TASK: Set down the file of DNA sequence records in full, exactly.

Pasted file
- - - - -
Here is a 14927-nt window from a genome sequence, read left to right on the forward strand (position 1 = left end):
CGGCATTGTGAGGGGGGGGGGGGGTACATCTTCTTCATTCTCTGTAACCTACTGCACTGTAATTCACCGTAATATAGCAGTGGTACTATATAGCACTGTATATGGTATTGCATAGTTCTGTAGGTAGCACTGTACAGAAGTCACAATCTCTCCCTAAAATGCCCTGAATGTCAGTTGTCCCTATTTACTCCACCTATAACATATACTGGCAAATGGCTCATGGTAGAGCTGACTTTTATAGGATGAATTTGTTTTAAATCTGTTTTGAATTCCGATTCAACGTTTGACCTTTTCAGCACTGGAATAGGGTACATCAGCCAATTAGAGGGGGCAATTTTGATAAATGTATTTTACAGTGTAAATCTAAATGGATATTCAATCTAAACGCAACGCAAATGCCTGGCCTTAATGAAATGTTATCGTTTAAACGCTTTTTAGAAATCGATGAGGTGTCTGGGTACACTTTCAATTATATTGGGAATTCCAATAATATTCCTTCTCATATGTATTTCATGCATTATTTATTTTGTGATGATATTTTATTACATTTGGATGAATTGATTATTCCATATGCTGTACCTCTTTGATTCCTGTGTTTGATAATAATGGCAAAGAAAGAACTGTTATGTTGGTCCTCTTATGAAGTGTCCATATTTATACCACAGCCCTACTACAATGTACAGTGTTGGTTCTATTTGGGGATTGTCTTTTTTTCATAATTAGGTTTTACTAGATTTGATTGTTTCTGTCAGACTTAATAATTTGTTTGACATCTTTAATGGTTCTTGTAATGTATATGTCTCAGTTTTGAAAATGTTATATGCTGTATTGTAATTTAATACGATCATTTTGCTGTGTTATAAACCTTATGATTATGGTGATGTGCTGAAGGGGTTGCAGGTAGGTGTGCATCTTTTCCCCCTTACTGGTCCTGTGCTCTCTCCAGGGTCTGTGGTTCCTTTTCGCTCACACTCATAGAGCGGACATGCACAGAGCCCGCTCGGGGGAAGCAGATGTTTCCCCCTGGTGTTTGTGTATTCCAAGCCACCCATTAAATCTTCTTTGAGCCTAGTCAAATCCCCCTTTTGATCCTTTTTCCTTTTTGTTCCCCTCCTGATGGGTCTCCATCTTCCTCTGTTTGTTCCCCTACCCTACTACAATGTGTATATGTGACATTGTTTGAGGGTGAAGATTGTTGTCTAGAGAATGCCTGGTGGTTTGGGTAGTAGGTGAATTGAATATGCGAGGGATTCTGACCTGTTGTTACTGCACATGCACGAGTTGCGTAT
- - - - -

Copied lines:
Here is a 14927-nt window from a genome sequence, read left to right on the forward strand (position 1 = left end):
CGGCATTGTGAGGGGGGGGGGGGGTACATCTTCTTCATTCTCTGTAACCTACTGCACTGTAATTCACCGTAATATAGCAGTGGTACTATATAGCACTGTATATGGTATTGCATAGTTCTGTAGGTAGCACTGTACAGAAGTCACAATCTCTCCCTAAAATGCCCTGAATGTCAGTTGTCCCTATTTACTCCACCTATAACATATACTGGCAAATGGCTCATGGTAGAGCTGACTTTTATAGGATGAATTTGTTTTAAATCTGTTTTGAATTCCGATTCAACGTTTGACCTTTTCAGCACTGGAATAGGGTACATCAGCCAATTAGAGGGGGCAATTTTGATAAATGTATTTTACAGTGTAAATCTAAATGGATATTCAATCTAAACGCAACGCAAATGCCTGGCCTTAATGAAATGTTATCGTTTAAACGCTTTTTAGAAATCGATGAGGTGTCTGGGTACACTTTCAATTATATTGGGAATTCCAATAATATTCCTTCTCATATGTATTTCATGCATTATTTATTTTGTGATGATATTTTATTACATTTGGATGAATTGATTATTCCATATGCTGTACCTCTTTGATTCCTGTGTTTGATAATAATGGCAAAGAAAGAACTGTTATGTTGGTCCTCTTATGAAGTGTCCATATTTATACCACAGCCCTACTACAATGTACAGTGTTGGTTCTATTTGGGGATTGTCTTTTTTTCATAATTAGGTTTTACTAGATTTGATTGTTTCTGTCAGACTTAATAATTTGTTTGACATCTTTAATGGTTCTTGTAATGTATATGTCTCAGTTTTGAAAATGTTATATGCTGTATTGTAATTTAATACGATCATTTTGCTGTGTTATAAACCTTATGATTATGGTGATGTGCTGAAGGGGTTGCAGGTAGGTGTGCATCTTTTCCCCCTTACTGGTCCTGTGCTCTCTCCAGGGTCTGTGGTTCCTTTTCGCTCACACTCATAGAGCGGACATGCACAGAGCCCGCTCGGGGGAAGCAGATGTTTCCCCCTGGTGTTTGTGTATTCCAAGCCACCCATTAAATCTTCTTTGAGCCTAGTCAAATCCCCCTTTTGATCCTTTTTCCTTTTTGTTCCCCTCCTGATGGGTCTCCATCTTCCTCTGTTTGTTCCCCTACCCTACTACAATGTGTATATGTGACATTGTTTGAGGGTGAAGATTGTTGTCTAGAGAATGCCTGGTGGTTTGGGTAGTAGGTGAATTGAATATGCGAGGGATTCTGACCTGTTGTTACTGCACATGCACGAGTTGCGTAT